by Patrick Fearon-Hernandez, CFA
Since early July, the financial press has been reporting on a continued trade spat between Japan and South Korea. The reports have focused on a series of tit-for-tat trade restrictions the countries have imposed on each other, which are ostensibly tied to South Korean anger over Japan’s behavior in the runup to World War II. The reports rightly point to the conflict as an example of how trade policy has been weaponized by populist, nationalist leaders around the world, but we think it reflects much more than that. For one thing, the dispute is only the latest chapter in a long history of conflict between the Koreans and the Japanese – a centuries-old story of mutual fear and loathing, colonization and rebellion, and even the assassination of a powerful, beautiful queen. Just as important, the conflict is an example of how the U.S. retreat from its traditional hegemonic leadership role has unleashed dangerous conflicts that had previously been frozen.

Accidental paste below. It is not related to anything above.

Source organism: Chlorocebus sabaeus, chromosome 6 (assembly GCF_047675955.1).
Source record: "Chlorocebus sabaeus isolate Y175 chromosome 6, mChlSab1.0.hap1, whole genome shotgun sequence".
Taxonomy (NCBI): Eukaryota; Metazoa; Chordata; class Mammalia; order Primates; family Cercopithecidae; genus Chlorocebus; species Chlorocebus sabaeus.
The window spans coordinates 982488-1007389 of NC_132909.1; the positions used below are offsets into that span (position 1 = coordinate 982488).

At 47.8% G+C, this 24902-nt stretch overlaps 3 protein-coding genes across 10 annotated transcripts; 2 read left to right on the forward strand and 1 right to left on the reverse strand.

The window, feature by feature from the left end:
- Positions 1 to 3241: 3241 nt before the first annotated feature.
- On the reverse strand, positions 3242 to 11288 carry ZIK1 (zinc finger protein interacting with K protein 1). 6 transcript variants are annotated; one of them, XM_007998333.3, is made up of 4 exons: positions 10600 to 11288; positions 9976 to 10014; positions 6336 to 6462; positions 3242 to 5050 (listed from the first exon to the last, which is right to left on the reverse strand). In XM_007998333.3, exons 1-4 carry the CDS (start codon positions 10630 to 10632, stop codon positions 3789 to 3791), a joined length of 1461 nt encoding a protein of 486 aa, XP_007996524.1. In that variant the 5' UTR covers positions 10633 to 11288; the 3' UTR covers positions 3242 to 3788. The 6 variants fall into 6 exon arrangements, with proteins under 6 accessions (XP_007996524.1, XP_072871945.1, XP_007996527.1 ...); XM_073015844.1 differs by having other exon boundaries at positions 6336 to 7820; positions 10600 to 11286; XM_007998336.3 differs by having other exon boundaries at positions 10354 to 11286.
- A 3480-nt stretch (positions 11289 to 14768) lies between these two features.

In Part I of this report, we’ll show how today’s dispute fits into the history of Japanese-Korean relations over the last several centuries and demonstrate that the enmity between these two ancient peoples is probably much worse than most U.S. observers realize. In Part II, we’ll discuss how the changing U.S. approach to international relations has allowed the dispute to grow. We’ll also discuss the likely ramifications for investors.